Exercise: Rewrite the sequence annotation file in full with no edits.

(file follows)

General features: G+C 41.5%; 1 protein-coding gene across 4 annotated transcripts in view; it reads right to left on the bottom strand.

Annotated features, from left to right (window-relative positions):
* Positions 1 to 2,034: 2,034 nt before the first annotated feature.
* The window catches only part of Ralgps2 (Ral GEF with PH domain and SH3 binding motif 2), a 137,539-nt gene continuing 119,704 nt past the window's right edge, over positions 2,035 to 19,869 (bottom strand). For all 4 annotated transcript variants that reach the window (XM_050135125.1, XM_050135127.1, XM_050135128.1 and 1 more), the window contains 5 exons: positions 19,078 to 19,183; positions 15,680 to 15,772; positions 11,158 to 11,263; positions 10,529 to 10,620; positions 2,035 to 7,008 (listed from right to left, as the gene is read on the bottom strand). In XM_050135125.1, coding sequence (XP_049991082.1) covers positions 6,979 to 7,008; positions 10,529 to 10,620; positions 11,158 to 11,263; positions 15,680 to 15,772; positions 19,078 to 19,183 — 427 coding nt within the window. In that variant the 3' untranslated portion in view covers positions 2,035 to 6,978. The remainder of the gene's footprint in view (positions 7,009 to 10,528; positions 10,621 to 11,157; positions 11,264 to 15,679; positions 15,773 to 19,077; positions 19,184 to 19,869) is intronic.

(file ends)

General features: G+C 41.5%; 1 protein-coding gene across 4 annotated transcripts in view; it reads right to left on the bottom strand.

Annotated features, from left to right (window-relative positions):
* Positions 1 to 2,034: 2,034 nt before the first annotated feature.
* The window catches only part of Ralgps2 (Ral GEF with PH domain and SH3 binding motif 2), a 137,539-nt gene continuing 119,704 nt past the window's right edge, over positions 2,035 to 19,869 (bottom strand). For all 4 annotated transcript variants that reach the window (XM_050135125.1, XM_050135127.1, XM_050135128.1 and 1 more), the window contains 5 exons: positions 19,078 to 19,183; positions 15,680 to 15,772; positions 11,158 to 11,263; positions 10,529 to 10,620; positions 2,035 to 7,008 (listed from right to left, as the gene is read on the bottom strand). In XM_050135125.1, coding sequence (XP_049991082.1) covers positions 6,979 to 7,008; positions 10,529 to 10,620; positions 11,158 to 11,263; positions 15,680 to 15,772; positions 19,078 to 19,183 — 427 coding nt within the window. In that variant the 3' untranslated portion in view covers positions 2,035 to 6,978. The remainder of the gene's footprint in view (positions 7,009 to 10,528; positions 10,621 to 11,157; positions 11,264 to 15,679; positions 15,773 to 19,077; positions 19,184 to 19,869) is intronic.